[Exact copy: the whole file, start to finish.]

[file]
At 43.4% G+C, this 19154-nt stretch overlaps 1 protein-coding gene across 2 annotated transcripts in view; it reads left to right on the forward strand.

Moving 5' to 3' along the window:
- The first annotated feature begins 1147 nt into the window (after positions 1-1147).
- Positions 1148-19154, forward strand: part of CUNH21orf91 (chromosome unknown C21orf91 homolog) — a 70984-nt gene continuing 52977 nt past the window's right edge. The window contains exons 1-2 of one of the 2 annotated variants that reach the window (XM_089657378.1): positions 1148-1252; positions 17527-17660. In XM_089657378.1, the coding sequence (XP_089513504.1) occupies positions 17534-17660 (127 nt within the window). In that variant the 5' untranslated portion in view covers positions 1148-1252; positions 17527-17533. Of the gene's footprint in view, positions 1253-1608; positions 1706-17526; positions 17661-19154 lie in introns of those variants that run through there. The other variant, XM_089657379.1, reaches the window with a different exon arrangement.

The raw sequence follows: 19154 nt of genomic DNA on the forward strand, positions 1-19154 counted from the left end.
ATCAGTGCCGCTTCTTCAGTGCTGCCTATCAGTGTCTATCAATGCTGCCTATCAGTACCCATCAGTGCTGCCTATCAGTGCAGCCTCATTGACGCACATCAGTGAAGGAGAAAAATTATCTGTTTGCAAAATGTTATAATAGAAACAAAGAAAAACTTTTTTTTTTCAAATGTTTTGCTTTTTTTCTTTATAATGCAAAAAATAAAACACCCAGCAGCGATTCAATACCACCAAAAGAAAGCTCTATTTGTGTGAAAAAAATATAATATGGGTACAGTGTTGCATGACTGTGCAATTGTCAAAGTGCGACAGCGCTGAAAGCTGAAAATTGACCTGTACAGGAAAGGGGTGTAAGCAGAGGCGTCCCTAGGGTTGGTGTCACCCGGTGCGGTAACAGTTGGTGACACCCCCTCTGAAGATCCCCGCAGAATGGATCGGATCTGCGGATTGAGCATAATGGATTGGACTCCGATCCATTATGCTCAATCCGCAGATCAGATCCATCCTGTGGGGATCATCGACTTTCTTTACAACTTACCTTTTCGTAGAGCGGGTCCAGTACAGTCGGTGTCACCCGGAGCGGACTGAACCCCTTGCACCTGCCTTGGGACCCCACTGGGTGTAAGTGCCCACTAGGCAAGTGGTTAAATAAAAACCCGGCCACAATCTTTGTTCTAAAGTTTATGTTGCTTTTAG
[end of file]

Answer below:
At 43.4% G+C, this 19154-nt stretch overlaps 1 protein-coding gene across 2 annotated transcripts in view; it reads left to right on the forward strand.

Moving 5' to 3' along the window:
- The first annotated feature begins 1147 nt into the window (after positions 1-1147).
- Positions 1148-19154, forward strand: part of CUNH21orf91 (chromosome unknown C21orf91 homolog) — a 70984-nt gene continuing 52977 nt past the window's right edge. The window contains exons 1-2 of one of the 2 annotated variants that reach the window (XM_089657378.1): positions 1148-1252; positions 17527-17660. In XM_089657378.1, the coding sequence (XP_089513504.1) occupies positions 17534-17660 (127 nt within the window). In that variant the 5' untranslated portion in view covers positions 1148-1252; positions 17527-17533. Of the gene's footprint in view, positions 1253-1608; positions 1706-17526; positions 17661-19154 lie in introns of those variants that run through there. The other variant, XM_089657379.1, reaches the window with a different exon arrangement.

The raw sequence follows: 19154 nt of genomic DNA on the forward strand, positions 1-19154 counted from the left end.
ATCAGTGCCGCTTCTTCAGTGCTGCCTATCAGTGTCTATCAATGCTGCCTATCAGTACCCATCAGTGCTGCCTATCAGTGCAGCCTCATTGACGCACATCAGTGAAGGAGAAAAATTATCTGTTTGCAAAATGTTATAATAGAAACAAAGAAAAACTTTTTTTTTTCAAATGTTTTGCTTTTTTTCTTTATAATGCAAAAAATAAAACACCCAGCAGCGATTCAATACCACCAAAAGAAAGCTCTATTTGTGTGAAAAAAATATAATATGGGTACAGTGTTGCATGACTGTGCAATTGTCAAAGTGCGACAGCGCTGAAAGCTGAAAATTGACCTGTACAGGAAAGGGGTGTAAGCAGAGGCGTCCCTAGGGTTGGTGTCACCCGGTGCGGTAACAGTTGGTGACACCCCCTCTGAAGATCCCCGCAGAATGGATCGGATCTGCGGATTGAGCATAATGGATTGGACTCCGATCCATTATGCTCAATCCGCAGATCAGATCCATCCTGTGGGGATCATCGACTTTCTTTACAACTTACCTTTTCGTAGAGCGGGTCCAGTACAGTCGGTGTCACCCGGAGCGGACTGAACCCCTTGCACCTGCCTTGGGACCCCACTGGGTGTAAGTGCCCACTAGGCAAGTGGTTAAATAAAAACCCGGCCACAATCTTTGTTCTAAAGTTTATGTTGCTTTTAG